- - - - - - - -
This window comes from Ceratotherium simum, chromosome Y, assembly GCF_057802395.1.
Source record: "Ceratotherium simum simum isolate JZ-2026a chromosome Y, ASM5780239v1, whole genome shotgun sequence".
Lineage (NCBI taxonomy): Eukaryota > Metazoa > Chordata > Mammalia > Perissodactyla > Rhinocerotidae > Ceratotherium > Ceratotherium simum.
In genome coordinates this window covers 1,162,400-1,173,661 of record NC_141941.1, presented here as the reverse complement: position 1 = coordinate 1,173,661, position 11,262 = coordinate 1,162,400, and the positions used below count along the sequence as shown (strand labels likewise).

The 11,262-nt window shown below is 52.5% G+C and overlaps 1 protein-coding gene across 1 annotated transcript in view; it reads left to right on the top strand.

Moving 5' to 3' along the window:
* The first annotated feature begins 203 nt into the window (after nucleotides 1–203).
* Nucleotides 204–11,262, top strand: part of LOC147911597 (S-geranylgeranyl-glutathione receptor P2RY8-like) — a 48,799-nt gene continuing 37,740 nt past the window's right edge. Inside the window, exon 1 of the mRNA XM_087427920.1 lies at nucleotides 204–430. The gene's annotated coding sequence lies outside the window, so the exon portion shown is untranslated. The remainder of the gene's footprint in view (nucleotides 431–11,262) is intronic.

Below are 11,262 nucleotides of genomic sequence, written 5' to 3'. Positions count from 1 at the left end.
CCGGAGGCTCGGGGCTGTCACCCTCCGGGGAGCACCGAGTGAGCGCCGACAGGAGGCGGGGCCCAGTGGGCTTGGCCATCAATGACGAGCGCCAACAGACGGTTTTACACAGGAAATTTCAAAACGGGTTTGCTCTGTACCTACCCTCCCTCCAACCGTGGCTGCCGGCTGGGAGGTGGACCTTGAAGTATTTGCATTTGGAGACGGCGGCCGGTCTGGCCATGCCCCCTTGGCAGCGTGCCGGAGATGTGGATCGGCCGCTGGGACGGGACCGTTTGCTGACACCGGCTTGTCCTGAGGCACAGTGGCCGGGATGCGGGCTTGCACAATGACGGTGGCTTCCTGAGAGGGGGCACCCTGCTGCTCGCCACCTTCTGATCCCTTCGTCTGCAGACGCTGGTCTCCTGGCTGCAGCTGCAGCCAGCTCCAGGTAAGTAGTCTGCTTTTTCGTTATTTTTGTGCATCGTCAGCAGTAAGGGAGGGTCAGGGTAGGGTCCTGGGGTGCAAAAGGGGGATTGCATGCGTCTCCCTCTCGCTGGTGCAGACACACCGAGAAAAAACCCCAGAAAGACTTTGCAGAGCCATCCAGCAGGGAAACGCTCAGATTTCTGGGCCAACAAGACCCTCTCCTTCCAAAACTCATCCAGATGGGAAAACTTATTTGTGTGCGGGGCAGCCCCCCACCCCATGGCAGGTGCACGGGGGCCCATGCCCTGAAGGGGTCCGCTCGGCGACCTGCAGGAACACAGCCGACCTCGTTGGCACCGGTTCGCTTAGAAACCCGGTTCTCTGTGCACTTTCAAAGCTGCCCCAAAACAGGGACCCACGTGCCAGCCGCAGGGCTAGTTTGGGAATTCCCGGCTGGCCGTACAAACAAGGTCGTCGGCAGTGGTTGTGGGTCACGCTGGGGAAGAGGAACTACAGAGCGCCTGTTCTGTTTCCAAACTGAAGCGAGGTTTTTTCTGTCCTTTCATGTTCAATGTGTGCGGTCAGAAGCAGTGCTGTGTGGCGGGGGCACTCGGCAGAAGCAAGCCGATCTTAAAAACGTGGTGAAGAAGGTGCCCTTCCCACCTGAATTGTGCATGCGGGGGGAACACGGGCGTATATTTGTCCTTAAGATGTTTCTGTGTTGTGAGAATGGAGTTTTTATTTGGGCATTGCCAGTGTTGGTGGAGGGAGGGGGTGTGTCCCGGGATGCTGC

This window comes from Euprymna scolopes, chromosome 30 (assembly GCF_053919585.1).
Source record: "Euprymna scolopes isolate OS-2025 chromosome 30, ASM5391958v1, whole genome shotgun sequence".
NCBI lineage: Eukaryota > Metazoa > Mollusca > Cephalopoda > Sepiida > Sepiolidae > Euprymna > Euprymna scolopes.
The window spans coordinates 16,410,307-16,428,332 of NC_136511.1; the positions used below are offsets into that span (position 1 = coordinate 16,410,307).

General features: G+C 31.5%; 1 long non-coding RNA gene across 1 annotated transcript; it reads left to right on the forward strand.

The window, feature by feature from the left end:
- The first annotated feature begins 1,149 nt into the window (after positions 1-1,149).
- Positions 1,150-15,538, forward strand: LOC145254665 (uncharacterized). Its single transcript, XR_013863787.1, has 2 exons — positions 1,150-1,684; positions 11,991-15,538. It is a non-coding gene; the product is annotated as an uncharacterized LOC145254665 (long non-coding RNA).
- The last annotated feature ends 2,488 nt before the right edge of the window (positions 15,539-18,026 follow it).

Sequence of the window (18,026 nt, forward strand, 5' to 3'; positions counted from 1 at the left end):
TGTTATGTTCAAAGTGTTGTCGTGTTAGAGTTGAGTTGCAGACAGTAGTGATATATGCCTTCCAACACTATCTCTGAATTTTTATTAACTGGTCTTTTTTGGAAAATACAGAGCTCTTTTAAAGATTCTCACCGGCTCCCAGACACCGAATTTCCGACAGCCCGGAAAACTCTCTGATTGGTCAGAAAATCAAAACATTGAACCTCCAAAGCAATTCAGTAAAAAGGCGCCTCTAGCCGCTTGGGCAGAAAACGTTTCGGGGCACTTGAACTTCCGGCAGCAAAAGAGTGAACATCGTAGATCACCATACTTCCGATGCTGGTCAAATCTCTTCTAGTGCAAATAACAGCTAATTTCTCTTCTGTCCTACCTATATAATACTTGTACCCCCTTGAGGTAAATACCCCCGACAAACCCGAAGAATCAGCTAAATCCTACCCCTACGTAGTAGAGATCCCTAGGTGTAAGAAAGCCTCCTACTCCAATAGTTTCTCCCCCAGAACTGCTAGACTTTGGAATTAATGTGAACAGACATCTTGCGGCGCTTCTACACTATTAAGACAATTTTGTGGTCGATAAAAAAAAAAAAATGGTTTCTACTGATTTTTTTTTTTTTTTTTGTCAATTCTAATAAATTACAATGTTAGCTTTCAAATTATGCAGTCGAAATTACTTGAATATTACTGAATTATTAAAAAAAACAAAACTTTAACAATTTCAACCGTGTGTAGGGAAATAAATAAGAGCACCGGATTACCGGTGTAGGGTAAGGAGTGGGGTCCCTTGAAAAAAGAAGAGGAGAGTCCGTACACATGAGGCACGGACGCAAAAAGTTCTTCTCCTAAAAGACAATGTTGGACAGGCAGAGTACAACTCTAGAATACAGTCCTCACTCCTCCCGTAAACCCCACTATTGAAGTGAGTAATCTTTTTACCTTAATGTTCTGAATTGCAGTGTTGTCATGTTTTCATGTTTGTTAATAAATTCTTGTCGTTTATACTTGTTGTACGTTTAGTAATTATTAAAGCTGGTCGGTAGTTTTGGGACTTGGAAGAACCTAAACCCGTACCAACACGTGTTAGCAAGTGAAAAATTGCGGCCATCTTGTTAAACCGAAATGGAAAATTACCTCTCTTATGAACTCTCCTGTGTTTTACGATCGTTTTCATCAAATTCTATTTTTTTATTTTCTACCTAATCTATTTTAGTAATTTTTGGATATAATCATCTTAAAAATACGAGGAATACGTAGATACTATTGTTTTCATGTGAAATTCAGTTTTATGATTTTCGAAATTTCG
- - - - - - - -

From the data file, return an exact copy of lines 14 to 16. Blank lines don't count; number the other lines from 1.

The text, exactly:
The window spans coordinates 16,410,307-16,428,332 of NC_136511.1; the positions used below are offsets into that span (position 1 = coordinate 16,410,307).

General features: G+C 31.5%; 1 long non-coding RNA gene across 1 annotated transcript; it reads left to right on the forward strand.

The window, feature by feature from the left end: